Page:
Once in late autumn, I was on the East Coast of the US with a female colleague. We were frozen to the bone beneath the hotel blankets and decided then and there that next time we would travel to a decidedly warmer place—which was how Bali appeared on the horizon.
But on an imaginary world map, Bali was much closer to China than Australia, and as the misunderstanding got cleared up, it also quickly became clear that when the time came, it should be for at least four weeks and preferably in November—a month that I’d much rather avoid every year.
“A whole month for vacation?” my boss asked, incredulous. But I promised to come back.
Now arrived at Denpasar airport, we were picked up by a friend of a friend, who rented us a home and gave us a crash course in life on Bali. The best fruit juices were to be found at the market, you should only take the blue taxis, and if you wanted a SIM card, then only get the ones by Simpati and have them immediately activated by the vendor.
In hindsight, I wouldn’t live in Kuta again but in the more beautiful and less hectic Seminyak. But back then we had firmly decided to lead the “local lifestyle” that our new friends (all expats) were already living all over Kuta. For us as beginning surfers, this place was a great fit.
On Bali, you rapidly become a millionaire, since 100 CHF yields about 1,400,000 Indonesian rupiahs, and local life is really inexpensive. A car with driver costs about $40 for the whole day. A small villa without a pool goes for $500 a month, and you can get a surfing lesson for $10. In the larger shops and restaurants, they also accept credit cards.
“Surfing is everything.” And it’s through this that the sport shapes the rugged beaches of Bali. Among the most beautiful are Padang Padang Beach, where Eat, Pray, Love was filmed; Jimbaran Beach, with its famous fish restaurants; Dreamland Beach, with its gorgeous sunsets; Bingin Beach, for fun quick trips; and countless other surfing spots around the island.
It’s important to know, though, that the wide fine-sand beaches, where long, curved palms kiss the turquoise-blue water, don’t exist on Bali. So forget those comfortable strolls along the surf, and instead rent a longboard—because, after all, surfing is everything.
Bali’s numerous Buddhist and Hindu temples are legendary! But the one I remember is Pura Uluwata, with its thrilling ceremonies, meddlesome monkeys, and fascinating Kecak show dance. Many Indonesian tourists have never seen Europeans before, so we were totally flabbergasted when they wanted to have their picture taken with us. As we were enjoying the view from the stone steps, an estimated 60 people (a whole tour group, among others) had their picture taken with us. The children absolutely wanted to touch blonde hair, and afterwards they giggled among themselves. It makes you suddenly feel like a movie star!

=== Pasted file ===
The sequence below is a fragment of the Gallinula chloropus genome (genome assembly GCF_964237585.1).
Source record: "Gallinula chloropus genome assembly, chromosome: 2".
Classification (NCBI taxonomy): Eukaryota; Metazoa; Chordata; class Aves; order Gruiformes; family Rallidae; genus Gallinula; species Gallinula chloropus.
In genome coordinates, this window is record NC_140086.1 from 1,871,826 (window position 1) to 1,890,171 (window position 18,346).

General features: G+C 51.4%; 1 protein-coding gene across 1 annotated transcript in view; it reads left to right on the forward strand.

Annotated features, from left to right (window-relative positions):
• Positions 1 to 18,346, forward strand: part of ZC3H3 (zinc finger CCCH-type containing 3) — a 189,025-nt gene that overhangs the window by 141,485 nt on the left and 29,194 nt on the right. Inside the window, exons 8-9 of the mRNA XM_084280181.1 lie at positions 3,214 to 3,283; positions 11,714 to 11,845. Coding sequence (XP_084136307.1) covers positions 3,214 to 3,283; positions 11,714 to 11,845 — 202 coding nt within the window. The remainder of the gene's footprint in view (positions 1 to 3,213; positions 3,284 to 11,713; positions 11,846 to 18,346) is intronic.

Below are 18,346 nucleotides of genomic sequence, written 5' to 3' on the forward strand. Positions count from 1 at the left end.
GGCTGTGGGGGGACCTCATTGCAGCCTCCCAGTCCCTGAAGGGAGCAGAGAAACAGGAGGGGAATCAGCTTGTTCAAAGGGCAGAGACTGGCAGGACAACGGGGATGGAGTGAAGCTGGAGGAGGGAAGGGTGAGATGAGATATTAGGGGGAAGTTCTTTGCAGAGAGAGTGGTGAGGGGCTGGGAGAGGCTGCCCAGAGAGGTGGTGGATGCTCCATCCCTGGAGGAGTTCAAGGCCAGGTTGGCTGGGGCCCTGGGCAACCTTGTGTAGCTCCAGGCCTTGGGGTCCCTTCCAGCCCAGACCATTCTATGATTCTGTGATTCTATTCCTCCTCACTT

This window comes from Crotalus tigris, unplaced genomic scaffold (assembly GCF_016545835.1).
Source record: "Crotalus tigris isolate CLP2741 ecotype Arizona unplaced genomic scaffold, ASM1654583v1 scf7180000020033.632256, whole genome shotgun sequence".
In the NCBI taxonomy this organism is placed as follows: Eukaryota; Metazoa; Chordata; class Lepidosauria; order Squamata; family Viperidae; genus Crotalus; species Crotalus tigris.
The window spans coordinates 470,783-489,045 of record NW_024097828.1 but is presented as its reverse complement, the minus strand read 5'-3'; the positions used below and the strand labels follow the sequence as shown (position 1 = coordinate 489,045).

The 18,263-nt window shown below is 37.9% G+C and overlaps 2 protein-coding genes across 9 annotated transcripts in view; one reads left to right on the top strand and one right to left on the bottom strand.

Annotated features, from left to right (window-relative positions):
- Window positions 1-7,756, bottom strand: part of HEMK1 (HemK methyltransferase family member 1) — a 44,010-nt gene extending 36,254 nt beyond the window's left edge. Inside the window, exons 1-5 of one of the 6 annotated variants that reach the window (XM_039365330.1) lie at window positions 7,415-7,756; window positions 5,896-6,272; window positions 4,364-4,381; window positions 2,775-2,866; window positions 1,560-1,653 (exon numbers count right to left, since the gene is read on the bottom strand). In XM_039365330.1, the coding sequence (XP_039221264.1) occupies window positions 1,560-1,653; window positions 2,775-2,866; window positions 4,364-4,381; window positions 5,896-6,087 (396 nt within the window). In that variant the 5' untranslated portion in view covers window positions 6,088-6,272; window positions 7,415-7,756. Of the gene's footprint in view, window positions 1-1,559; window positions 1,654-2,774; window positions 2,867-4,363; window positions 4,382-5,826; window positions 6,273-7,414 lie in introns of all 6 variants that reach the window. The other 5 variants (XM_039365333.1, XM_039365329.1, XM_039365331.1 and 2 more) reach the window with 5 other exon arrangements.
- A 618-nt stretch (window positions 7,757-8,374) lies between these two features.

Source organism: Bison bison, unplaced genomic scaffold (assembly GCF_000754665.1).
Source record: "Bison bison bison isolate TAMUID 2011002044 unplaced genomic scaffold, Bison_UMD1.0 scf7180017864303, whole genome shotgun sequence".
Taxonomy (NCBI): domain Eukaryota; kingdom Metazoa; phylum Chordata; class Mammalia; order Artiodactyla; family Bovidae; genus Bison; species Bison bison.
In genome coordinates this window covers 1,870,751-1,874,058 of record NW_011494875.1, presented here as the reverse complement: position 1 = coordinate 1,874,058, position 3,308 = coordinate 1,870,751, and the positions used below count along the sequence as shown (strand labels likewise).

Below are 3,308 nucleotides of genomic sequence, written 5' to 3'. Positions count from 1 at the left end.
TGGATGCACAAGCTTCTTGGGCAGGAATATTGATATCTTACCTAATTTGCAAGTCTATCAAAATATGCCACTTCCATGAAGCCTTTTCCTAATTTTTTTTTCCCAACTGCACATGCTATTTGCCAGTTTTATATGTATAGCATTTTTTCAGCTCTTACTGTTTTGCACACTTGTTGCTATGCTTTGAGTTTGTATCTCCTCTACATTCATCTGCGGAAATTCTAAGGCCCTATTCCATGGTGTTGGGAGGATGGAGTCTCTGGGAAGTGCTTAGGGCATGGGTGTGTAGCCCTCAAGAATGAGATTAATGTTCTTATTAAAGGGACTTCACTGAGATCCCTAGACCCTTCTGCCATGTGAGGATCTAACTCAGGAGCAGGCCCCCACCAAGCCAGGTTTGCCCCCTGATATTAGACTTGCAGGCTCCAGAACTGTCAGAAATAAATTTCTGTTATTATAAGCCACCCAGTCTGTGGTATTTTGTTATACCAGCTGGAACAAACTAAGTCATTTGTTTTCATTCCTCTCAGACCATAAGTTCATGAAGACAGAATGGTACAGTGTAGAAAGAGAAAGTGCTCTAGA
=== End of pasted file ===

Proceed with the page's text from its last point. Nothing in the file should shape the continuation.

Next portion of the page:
Whoever says “Bali” often also says “yoga,” and that leads straight to Ubud, right in the midst of bright green rice paddies and terraces. A place where you’ll find an organic lifestyle, colorful artist’s galleries, and countless yoga retreats—like The Yoga Barn, for instance, which is equally good for exercising and wellness. In the garden, aside from coffee, there’s also wifi. Speaking of coffee, the Luwak Kope Coffee Farm is located right there. Someone once told me that there was a land where foxes lived in the trees and drank coffee. The source of these stories is surely to be found in Ubud, in the small cups with somewhat overly strong coffee.
Yoga and surfing define the island so strongly that one other option for adventure goes almost unnoticed: the wonderful and colorful world beneath the water. Diving lies in the shadow of the neighboring Great Barrier Reef, but there’s still a wide variety of fish in Bali. Definitely plan on a couple of days for diving. During my open water diver course at the Tauch Tulamben Resort Terminal, I saw a shark, turtles, moray eels, and tons of fishes and coral. The terminal features a house reef with old marble statues, impressive drop-offs, and even an old shipwreck (the Liberty), whose holes I swam through along with a bunch of fish. At the time I didn’t yet know that there was a red dive filter for the GoPro, so the videos ended up being dark blue.
Back in Seminyak—and off to the chic shops, where even Rip Curl and Roxy fans get their money’s worth like nowhere else. And, of course, to the nightlife. While the parties at the Sky Garden Club and the surrounding bars in Kuta are dominated by Australian teenies and the alcohol flows like a river, Seminyak’s nightlife is more stylish. Not to be missed is the Potato Head Beach Club, where you can sip fine cocktails from morning till evening—on a daybed or in the pool that merges into the ocean almost seamlessly.
Bali gave me these and many other memories. Fun, adventurous, relaxed—memories that will always stay with me. After a month, there was still much that the island hadn’t yet revealed. The gorgeous waterfalls, the pearl culture in the north, and the climb up the Agung volcano are all things that I have to catch up on someday. As the locals say: you either fall in love with the island, or you never come again. Time will tell.
Photo Credits: Daria Mühlethaler & Olga Zhavoronko